long been baffled by this mystery but no conclusive evidence has been found to make heads or
tails of it. The Gaia theory postulates that biochemical processes are the only possible
explanation for this phenomenon, and that bacterial colonies are largely responsible for the
regulation of ocean salinity.
Earth’s atmospheric composition also supports the theory. Aside from noble gases,
everything in our atmosphere is the direct result of biochemical processes. The low levels of
carbon dioxide (.03%) are patently unusual, especially when compared to the dead and drained
atmospheres of Mars and Venus which have an abundance of it. Geologically, the biggest
source of CO2 comes from volcanoes and the largest sink for the gas is the geochemical
weathering of rocks. Lovelock predicted that the levels of CO2 in the atmosphere were directly
related to the growth of biological organisms. He established a relationship between CO2 levels
and surface temperature, stating that warmer temperatures meant more organic growth and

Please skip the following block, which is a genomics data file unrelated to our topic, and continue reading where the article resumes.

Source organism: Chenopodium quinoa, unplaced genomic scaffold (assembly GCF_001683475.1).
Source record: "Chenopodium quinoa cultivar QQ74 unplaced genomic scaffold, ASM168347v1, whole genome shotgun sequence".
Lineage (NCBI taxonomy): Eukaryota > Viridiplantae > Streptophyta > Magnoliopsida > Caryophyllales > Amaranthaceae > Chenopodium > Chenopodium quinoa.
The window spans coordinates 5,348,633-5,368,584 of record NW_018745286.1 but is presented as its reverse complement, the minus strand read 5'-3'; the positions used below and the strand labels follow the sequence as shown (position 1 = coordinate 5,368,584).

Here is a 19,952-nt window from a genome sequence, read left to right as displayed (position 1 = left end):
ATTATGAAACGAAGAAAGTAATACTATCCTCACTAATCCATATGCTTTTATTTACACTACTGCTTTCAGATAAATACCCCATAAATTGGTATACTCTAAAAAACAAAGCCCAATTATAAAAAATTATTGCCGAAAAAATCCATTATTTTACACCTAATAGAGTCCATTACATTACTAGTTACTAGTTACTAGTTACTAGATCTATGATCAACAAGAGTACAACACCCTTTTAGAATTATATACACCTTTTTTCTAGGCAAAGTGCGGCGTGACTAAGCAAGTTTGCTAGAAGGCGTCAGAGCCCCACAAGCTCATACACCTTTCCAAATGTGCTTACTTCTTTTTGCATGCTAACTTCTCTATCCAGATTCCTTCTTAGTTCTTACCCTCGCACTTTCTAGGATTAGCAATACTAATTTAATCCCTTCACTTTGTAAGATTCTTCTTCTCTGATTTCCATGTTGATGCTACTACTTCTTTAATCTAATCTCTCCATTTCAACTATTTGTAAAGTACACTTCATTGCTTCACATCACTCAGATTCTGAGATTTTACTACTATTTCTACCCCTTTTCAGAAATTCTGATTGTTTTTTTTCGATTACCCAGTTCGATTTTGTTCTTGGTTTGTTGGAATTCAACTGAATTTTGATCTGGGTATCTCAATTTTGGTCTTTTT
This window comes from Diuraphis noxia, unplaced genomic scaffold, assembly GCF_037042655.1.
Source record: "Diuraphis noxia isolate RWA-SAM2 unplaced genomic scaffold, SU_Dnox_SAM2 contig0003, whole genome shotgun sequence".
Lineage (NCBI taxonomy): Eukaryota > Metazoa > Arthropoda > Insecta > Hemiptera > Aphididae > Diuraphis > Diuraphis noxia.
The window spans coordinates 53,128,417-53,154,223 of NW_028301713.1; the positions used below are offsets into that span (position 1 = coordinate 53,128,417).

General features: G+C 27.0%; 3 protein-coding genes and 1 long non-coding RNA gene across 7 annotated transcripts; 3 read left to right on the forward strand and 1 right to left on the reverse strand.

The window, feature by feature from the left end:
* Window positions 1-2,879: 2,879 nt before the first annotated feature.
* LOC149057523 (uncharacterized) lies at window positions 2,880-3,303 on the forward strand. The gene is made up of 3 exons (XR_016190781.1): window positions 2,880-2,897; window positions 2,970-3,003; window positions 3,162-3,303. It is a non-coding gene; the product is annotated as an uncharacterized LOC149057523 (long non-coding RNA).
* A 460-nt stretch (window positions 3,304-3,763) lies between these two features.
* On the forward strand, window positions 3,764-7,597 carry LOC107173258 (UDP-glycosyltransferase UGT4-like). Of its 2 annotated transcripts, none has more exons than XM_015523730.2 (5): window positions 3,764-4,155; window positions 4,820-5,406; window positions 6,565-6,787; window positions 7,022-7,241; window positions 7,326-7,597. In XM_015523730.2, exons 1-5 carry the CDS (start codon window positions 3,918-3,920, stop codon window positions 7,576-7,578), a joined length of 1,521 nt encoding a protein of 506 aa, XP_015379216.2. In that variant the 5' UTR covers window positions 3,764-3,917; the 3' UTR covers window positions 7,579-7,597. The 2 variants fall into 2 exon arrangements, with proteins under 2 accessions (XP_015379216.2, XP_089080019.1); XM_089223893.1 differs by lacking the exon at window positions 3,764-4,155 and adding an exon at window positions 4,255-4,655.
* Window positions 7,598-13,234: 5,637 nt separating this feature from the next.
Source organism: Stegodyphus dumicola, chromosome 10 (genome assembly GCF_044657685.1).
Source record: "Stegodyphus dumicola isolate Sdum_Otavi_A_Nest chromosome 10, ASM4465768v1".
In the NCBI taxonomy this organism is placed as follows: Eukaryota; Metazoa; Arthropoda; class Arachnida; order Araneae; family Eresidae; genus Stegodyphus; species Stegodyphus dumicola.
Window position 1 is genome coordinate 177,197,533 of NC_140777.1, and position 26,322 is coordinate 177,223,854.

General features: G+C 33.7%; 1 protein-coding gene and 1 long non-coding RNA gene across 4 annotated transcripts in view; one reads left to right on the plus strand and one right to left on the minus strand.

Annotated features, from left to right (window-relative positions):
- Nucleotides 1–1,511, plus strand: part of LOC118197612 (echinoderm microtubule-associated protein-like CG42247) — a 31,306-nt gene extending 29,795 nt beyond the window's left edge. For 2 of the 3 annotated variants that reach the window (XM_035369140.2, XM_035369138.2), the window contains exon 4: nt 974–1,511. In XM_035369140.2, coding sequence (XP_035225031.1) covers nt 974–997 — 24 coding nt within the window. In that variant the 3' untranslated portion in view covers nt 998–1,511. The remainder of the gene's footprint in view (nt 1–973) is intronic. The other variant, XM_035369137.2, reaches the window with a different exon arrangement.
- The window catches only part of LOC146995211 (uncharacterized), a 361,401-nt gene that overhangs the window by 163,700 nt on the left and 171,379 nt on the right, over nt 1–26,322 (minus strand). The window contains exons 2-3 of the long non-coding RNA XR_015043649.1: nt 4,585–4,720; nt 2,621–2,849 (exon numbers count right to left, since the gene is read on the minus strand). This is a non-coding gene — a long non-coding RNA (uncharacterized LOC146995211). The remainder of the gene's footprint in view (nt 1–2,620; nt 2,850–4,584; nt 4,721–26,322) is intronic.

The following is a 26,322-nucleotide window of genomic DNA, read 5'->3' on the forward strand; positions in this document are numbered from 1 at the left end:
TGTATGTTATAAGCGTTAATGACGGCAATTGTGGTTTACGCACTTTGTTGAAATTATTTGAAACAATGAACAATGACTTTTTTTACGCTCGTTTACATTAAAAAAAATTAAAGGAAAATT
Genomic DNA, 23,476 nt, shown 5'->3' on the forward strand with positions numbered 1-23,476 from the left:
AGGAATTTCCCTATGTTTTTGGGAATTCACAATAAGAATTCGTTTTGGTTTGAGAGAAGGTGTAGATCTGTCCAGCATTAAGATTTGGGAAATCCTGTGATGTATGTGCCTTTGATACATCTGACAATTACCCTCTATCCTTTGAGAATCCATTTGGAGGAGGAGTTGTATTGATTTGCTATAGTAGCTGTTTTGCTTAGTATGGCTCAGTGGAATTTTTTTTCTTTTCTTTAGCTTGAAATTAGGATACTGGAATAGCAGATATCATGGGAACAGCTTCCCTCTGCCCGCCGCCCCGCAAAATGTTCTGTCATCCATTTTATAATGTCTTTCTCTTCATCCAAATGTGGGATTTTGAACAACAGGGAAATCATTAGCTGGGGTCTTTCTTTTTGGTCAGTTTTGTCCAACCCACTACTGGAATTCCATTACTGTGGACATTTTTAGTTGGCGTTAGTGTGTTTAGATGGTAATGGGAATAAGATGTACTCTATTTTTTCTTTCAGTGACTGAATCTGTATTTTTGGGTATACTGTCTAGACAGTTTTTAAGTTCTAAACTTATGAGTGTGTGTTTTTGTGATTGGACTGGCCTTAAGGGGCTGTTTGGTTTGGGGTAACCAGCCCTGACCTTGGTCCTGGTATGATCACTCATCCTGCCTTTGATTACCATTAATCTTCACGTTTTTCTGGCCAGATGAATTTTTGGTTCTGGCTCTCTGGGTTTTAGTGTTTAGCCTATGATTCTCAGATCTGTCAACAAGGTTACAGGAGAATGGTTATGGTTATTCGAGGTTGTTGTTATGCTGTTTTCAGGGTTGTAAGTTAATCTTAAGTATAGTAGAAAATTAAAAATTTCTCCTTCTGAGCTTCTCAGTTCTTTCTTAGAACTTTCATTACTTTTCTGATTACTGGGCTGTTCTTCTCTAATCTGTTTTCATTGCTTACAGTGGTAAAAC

less CO2, and conversely, colder temperatures lead to more CO2. This theory was partially
corroborated by the findings of Volk and Schwartzman, who found that rock weathering
increased by a factor of one thousand in the presence of organic life, which Lovelock found is
more than enough to establish a method of steady state regulation.
(figure 3.)
To say that the Gaia theory has far-reaching implications would be a gross
understatement. In an age of increasing industrialization and global-warming alarmism, a

coherent geophysiological theory could completely change the way we view ourselves and the
way we’re connected to the universe. If nothing else, the theory outlines the interrelatedness
of ecosystems and establishes how easily humans are capable of making sweeping
environmental changes that could devastate our planet beyond the limits of any ecological